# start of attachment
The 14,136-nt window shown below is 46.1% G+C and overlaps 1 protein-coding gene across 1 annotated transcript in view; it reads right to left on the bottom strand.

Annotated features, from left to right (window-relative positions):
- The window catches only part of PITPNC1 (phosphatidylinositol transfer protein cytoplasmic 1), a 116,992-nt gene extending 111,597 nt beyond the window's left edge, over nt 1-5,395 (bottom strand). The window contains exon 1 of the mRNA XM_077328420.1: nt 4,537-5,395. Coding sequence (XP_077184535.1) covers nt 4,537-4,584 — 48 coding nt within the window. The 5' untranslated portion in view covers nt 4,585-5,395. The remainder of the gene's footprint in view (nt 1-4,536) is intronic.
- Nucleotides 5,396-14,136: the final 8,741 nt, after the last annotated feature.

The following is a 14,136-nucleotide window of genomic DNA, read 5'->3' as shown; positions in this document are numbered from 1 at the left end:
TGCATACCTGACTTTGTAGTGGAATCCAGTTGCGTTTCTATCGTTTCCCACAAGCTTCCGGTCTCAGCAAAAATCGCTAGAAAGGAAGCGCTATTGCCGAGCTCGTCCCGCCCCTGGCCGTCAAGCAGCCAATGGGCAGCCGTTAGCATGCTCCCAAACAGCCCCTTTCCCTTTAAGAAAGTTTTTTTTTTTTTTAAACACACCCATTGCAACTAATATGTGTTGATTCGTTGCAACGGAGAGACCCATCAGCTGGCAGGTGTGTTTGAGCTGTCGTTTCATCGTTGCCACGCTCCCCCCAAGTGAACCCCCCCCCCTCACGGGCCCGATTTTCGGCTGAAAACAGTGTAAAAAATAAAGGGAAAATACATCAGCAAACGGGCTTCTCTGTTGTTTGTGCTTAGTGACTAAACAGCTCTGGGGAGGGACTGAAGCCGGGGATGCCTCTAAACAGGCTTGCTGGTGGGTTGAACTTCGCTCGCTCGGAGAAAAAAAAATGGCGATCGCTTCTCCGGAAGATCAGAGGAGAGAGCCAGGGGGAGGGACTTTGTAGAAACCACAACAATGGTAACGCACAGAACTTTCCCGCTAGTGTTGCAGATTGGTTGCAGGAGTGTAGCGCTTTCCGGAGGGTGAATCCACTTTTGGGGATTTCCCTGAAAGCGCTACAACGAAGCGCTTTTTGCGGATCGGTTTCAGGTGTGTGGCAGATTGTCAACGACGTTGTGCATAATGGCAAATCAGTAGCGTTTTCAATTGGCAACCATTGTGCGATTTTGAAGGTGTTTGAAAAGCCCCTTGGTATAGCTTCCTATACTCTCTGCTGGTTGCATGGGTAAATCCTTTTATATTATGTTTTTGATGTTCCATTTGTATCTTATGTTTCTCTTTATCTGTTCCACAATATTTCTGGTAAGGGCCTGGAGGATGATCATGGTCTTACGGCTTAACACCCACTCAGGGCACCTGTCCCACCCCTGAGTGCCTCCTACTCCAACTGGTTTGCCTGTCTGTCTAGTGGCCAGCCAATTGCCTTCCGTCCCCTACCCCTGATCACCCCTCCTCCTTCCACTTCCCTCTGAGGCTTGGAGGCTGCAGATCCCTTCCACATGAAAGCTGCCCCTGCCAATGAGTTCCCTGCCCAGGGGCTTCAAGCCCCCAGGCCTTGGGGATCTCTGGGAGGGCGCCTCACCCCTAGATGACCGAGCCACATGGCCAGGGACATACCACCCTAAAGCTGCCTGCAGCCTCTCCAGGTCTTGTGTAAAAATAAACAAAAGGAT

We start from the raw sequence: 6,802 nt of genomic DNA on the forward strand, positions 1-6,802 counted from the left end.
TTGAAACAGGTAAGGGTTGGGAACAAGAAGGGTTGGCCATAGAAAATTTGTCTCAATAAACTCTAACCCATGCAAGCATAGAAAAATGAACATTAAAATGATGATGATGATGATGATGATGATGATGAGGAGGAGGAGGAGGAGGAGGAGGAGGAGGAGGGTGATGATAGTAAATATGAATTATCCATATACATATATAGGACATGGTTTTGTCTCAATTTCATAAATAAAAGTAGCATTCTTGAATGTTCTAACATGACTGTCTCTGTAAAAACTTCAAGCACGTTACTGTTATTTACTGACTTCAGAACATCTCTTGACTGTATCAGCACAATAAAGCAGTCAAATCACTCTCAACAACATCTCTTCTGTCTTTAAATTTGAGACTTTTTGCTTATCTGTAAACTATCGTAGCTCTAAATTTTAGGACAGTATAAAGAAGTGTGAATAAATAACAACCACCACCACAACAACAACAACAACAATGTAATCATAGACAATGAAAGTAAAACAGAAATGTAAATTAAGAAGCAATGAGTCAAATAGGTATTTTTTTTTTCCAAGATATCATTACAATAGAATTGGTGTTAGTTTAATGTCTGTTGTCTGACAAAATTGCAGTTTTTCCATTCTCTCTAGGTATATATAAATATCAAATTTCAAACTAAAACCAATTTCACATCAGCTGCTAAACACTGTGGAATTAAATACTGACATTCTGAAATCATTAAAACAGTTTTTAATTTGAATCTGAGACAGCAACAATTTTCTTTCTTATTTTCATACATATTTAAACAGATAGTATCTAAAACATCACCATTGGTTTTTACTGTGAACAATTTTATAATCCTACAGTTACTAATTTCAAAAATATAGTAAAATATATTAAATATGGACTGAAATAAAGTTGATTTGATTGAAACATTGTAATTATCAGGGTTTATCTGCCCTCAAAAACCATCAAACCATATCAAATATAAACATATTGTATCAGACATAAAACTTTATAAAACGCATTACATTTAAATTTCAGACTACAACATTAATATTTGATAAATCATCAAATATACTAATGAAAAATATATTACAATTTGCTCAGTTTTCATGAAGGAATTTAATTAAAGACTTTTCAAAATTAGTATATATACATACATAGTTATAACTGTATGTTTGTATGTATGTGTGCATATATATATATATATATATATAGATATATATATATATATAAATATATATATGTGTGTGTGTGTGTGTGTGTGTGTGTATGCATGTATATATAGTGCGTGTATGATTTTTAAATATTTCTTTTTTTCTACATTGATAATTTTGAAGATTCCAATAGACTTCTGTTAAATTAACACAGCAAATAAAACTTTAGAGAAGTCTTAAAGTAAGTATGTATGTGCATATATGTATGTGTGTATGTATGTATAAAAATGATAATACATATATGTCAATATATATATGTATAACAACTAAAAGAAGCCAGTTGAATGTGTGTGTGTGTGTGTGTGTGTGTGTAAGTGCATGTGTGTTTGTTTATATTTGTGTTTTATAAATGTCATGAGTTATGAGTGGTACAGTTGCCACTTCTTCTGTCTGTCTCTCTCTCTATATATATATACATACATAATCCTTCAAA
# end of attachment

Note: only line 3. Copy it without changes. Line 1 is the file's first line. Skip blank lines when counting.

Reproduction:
- The window catches only part of PITPNC1 (phosphatidylinositol transfer protein cytoplasmic 1), a 116,992-nt gene extending 111,597 nt beyond the window's left edge, over nt 1-5,395 (bottom strand). The window contains exon 1 of the mRNA XM_077328420.1: nt 4,537-5,395. Coding sequence (XP_077184535.1) covers nt 4,537-4,584 — 48 coding nt within the window. The 5' untranslated portion in view covers nt 4,585-5,395. The remainder of the gene's footprint in view (nt 1-4,536) is intronic.